As usual, the Australian film industry has worn its thin skin off patting its own back in praise of a predictable, derivative mess. “The Babadook” (even the name is a yawn) has some (very) minor suspense, good acting from the major characters and awful acting from some minor characters. The script is amateurish and lazy. If this film were shorter, it might make a workmanlike student film.
Every poor horror film requires most or all of these elements:
- A cute, shaggy pet dog. Preferably white.
- An insect infestation.
- A concerned and mild-mannered neighbour or work colleague of the opposite sex.
- Ludicrously severe government officials.
- Contemptuous police.
- A large, unnaturally dark house; the topography of which is unclear. Curtains, a basement and lamp-lit corners are mandatory.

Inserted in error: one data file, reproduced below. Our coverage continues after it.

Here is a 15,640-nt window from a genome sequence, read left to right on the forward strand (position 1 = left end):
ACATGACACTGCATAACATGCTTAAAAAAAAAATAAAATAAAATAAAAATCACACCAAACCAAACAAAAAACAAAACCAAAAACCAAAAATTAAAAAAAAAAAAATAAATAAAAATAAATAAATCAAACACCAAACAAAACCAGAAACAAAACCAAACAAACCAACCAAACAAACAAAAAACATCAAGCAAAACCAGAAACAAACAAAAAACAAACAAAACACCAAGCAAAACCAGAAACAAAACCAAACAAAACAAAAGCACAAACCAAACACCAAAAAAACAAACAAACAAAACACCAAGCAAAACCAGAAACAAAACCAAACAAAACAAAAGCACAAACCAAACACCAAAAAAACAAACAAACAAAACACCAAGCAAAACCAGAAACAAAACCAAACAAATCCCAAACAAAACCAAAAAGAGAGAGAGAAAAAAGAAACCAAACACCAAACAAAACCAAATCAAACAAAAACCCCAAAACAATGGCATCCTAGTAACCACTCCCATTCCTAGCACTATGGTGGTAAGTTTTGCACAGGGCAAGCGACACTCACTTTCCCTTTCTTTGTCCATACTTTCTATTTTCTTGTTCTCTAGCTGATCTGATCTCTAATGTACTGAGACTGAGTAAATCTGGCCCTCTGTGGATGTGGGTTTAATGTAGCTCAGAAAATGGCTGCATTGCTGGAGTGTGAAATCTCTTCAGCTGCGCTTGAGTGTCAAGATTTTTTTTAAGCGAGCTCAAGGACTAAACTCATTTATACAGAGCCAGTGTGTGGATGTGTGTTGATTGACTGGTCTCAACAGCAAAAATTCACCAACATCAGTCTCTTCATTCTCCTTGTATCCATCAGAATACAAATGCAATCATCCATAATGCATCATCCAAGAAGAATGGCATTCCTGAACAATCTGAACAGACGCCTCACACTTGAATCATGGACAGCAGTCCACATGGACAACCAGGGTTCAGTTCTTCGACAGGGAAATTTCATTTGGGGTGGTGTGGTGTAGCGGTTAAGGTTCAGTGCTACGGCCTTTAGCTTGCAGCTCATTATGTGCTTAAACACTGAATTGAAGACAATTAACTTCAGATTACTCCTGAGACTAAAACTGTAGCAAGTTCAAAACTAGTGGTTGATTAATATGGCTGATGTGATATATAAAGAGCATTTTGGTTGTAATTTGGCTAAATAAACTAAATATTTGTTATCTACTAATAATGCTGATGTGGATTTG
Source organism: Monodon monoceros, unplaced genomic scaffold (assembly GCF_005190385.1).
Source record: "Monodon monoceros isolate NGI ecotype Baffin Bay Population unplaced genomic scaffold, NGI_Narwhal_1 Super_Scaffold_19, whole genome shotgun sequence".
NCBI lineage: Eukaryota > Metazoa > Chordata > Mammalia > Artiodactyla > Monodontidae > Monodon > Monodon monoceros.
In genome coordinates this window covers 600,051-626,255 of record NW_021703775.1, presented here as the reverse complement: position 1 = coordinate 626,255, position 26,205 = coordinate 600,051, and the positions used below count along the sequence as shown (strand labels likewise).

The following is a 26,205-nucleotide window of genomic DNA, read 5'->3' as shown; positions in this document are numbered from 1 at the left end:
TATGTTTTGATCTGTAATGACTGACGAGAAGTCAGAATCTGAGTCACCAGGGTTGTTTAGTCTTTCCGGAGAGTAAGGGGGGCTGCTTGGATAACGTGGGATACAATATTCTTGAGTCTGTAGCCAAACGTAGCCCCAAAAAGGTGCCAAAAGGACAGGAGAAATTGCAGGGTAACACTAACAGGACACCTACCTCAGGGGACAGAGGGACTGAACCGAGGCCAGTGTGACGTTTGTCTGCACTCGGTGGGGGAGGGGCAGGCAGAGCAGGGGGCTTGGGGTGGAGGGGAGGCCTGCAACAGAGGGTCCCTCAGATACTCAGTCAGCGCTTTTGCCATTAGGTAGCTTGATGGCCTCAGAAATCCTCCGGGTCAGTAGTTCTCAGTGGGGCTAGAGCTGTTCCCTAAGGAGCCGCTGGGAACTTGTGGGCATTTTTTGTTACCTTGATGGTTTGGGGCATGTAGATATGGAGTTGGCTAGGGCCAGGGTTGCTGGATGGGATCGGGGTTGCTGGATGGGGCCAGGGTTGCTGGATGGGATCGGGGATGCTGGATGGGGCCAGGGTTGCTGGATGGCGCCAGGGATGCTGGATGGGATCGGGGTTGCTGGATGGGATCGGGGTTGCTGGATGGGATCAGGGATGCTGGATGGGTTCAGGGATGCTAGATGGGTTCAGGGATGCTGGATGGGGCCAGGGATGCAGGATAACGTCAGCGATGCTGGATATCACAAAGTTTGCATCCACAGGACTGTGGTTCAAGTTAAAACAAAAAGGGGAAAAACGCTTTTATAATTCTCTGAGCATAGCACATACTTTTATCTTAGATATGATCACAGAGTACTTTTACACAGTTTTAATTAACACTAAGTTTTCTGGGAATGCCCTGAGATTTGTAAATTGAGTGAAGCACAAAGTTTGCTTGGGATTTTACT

- A large-eyed, unsmiling child making unsettling appearances, arms straight at the sides.
- A struggling single mother fighting the cruel world in defence of her troubled darling.
- A comparison between said poor but decent single mother and pampered monied mothers.
- Something odd being disgorged by a major character.
- Snippets of scarey old black and white cartoons and films.
- Shots of a large tree.
- A vulnerable child being bullied to breaking point by another child while oblivious adults make pointed conversation nearby.
- Someone shoots backwards up the stairs.
- A character slams a door shut against something scarey, and shuffles backwards across the floor on their haunches (no-one really does that).
- An item left on the doorstep.
This film has every one of these, plus others which I cannot mention because they would serve as “spoilers” – as if you didn’t already know them all. The worst thing is, it’s not even unintentionally funny.
The TVC cat couldn’t keep his eyes open during The Babadook